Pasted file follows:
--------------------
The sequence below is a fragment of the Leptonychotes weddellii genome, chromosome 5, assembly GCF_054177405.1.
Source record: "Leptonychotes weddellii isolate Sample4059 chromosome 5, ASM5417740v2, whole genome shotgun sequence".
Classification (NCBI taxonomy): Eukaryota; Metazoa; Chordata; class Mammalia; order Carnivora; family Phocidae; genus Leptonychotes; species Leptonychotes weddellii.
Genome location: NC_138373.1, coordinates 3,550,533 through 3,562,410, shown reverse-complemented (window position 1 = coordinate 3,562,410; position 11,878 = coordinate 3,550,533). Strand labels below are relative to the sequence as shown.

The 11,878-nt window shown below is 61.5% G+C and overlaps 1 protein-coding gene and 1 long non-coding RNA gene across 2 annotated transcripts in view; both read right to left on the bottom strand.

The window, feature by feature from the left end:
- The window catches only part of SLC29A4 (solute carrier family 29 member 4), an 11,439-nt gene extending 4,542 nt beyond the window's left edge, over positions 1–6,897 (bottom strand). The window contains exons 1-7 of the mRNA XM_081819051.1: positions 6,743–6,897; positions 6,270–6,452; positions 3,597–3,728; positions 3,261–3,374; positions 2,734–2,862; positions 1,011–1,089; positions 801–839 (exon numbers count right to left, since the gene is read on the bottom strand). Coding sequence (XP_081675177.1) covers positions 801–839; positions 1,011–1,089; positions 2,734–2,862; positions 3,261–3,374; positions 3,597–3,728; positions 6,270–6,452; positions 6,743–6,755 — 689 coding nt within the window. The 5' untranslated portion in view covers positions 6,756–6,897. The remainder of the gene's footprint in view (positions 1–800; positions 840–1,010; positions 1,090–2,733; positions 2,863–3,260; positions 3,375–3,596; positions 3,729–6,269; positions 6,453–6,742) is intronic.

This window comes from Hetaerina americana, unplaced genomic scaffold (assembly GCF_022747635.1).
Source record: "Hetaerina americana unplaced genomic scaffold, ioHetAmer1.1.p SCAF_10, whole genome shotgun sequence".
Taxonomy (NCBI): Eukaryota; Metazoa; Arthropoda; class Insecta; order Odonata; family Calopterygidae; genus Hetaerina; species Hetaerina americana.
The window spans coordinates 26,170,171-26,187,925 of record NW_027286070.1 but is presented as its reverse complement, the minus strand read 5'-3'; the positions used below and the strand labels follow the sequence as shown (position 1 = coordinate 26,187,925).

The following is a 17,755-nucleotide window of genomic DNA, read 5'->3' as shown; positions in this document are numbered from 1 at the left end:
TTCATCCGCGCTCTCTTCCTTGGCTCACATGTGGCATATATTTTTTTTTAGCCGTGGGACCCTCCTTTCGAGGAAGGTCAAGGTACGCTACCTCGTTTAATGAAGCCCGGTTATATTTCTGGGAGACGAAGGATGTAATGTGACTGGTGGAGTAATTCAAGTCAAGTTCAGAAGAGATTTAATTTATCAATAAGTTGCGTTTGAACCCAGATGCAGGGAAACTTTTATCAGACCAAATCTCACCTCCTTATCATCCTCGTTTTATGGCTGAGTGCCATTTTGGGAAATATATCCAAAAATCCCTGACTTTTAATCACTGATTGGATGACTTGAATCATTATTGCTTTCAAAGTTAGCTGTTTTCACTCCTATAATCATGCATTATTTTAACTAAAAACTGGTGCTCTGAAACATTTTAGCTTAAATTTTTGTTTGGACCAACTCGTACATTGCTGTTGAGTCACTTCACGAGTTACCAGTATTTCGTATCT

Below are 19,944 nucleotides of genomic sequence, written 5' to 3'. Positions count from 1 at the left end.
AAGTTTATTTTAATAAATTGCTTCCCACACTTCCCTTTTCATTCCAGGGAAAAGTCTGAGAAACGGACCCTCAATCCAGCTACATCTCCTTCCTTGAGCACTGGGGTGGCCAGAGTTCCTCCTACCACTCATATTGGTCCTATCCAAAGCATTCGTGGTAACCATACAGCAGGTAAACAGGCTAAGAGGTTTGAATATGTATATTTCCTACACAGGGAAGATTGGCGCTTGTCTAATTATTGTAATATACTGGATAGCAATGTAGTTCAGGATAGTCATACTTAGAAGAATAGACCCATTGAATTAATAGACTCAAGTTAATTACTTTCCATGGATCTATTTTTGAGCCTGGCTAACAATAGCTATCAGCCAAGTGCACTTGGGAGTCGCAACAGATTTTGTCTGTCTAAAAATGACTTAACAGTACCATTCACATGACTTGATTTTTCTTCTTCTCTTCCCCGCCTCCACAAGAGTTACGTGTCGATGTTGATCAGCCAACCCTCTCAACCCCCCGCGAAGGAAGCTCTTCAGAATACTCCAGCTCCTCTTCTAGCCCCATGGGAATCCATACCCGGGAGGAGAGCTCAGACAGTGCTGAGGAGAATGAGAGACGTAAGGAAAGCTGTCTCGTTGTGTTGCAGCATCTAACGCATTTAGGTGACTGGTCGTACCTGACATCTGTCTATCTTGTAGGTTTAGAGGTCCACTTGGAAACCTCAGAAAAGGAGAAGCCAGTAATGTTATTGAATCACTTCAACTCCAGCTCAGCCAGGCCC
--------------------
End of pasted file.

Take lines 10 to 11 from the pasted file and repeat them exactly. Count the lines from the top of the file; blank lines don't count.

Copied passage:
Taxonomy (NCBI): Eukaryota; Metazoa; Arthropoda; class Insecta; order Odonata; family Calopterygidae; genus Hetaerina; species Hetaerina americana.
The window spans coordinates 26,170,171-26,187,925 of record NW_027286070.1 but is presented as its reverse complement, the minus strand read 5'-3'; the positions used below and the strand labels follow the sequence as shown (position 1 = coordinate 26,187,925).